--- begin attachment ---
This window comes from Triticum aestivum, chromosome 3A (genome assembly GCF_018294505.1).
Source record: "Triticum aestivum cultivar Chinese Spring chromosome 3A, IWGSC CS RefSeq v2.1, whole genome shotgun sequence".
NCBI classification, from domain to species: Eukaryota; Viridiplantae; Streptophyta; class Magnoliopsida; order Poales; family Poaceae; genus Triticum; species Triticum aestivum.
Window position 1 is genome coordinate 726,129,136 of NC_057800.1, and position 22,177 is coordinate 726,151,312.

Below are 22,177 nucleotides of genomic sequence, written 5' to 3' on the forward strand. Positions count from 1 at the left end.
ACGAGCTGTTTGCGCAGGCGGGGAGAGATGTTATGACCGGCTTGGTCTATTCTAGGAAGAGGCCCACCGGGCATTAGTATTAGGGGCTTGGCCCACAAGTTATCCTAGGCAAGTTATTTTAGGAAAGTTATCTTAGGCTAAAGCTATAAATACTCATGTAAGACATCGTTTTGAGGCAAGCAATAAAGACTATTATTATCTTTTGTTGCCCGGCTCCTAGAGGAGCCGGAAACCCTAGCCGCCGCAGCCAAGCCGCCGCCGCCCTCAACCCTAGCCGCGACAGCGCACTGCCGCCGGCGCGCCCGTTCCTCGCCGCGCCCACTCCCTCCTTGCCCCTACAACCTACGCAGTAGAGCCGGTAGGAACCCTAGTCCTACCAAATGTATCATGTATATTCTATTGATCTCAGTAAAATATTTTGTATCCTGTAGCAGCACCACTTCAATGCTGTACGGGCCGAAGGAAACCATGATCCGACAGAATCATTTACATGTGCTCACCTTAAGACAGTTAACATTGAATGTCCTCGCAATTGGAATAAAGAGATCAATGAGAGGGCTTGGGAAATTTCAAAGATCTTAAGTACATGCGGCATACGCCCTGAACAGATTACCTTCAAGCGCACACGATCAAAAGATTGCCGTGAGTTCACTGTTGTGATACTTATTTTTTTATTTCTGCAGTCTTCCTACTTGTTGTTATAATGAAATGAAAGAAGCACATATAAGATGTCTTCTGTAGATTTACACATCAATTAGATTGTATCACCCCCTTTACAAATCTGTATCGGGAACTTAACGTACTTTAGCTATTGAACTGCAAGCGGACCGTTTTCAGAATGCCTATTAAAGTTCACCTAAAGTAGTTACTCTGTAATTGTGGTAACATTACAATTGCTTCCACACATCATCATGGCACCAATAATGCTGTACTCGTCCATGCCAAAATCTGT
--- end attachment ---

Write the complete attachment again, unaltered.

This window comes from Triticum aestivum, chromosome 3A (genome assembly GCF_018294505.1).
Source record: "Triticum aestivum cultivar Chinese Spring chromosome 3A, IWGSC CS RefSeq v2.1, whole genome shotgun sequence".
NCBI classification, from domain to species: Eukaryota; Viridiplantae; Streptophyta; class Magnoliopsida; order Poales; family Poaceae; genus Triticum; species Triticum aestivum.
Window position 1 is genome coordinate 726,129,136 of NC_057800.1, and position 22,177 is coordinate 726,151,312.

Below are 22,177 nucleotides of genomic sequence, written 5' to 3' on the forward strand. Positions count from 1 at the left end.
ACGAGCTGTTTGCGCAGGCGGGGAGAGATGTTATGACCGGCTTGGTCTATTCTAGGAAGAGGCCCACCGGGCATTAGTATTAGGGGCTTGGCCCACAAGTTATCCTAGGCAAGTTATTTTAGGAAAGTTATCTTAGGCTAAAGCTATAAATACTCATGTAAGACATCGTTTTGAGGCAAGCAATAAAGACTATTATTATCTTTTGTTGCCCGGCTCCTAGAGGAGCCGGAAACCCTAGCCGCCGCAGCCAAGCCGCCGCCGCCCTCAACCCTAGCCGCGACAGCGCACTGCCGCCGGCGCGCCCGTTCCTCGCCGCGCCCACTCCCTCCTTGCCCCTACAACCTACGCAGTAGAGCCGGTAGGAACCCTAGTCCTACCAAATGTATCATGTATATTCTATTGATCTCAGTAAAATATTTTGTATCCTGTAGCAGCACCACTTCAATGCTGTACGGGCCGAAGGAAACCATGATCCGACAGAATCATTTACATGTGCTCACCTTAAGACAGTTAACATTGAATGTCCTCGCAATTGGAATAAAGAGATCAATGAGAGGGCTTGGGAAATTTCAAAGATCTTAAGTACATGCGGCATACGCCCTGAACAGATTACCTTCAAGCGCACACGATCAAAAGATTGCCGTGAGTTCACTGTTGTGATACTTATTTTTTTATTTCTGCAGTCTTCCTACTTGTTGTTATAATGAAATGAAAGAAGCACATATAAGATGTCTTCTGTAGATTTACACATCAATTAGATTGTATCACCCCCTTTACAAATCTGTATCGGGAACTTAACGTACTTTAGCTATTGAACTGCAAGCGGACCGTTTTCAGAATGCCTATTAAAGTTCACCTAAAGTAGTTACTCTGTAATTGTGGTAACATTACAATTGCTTCCACACATCATCATGGCACCAATAATGCTGTACTCGTCCATGCCAAAATCTGT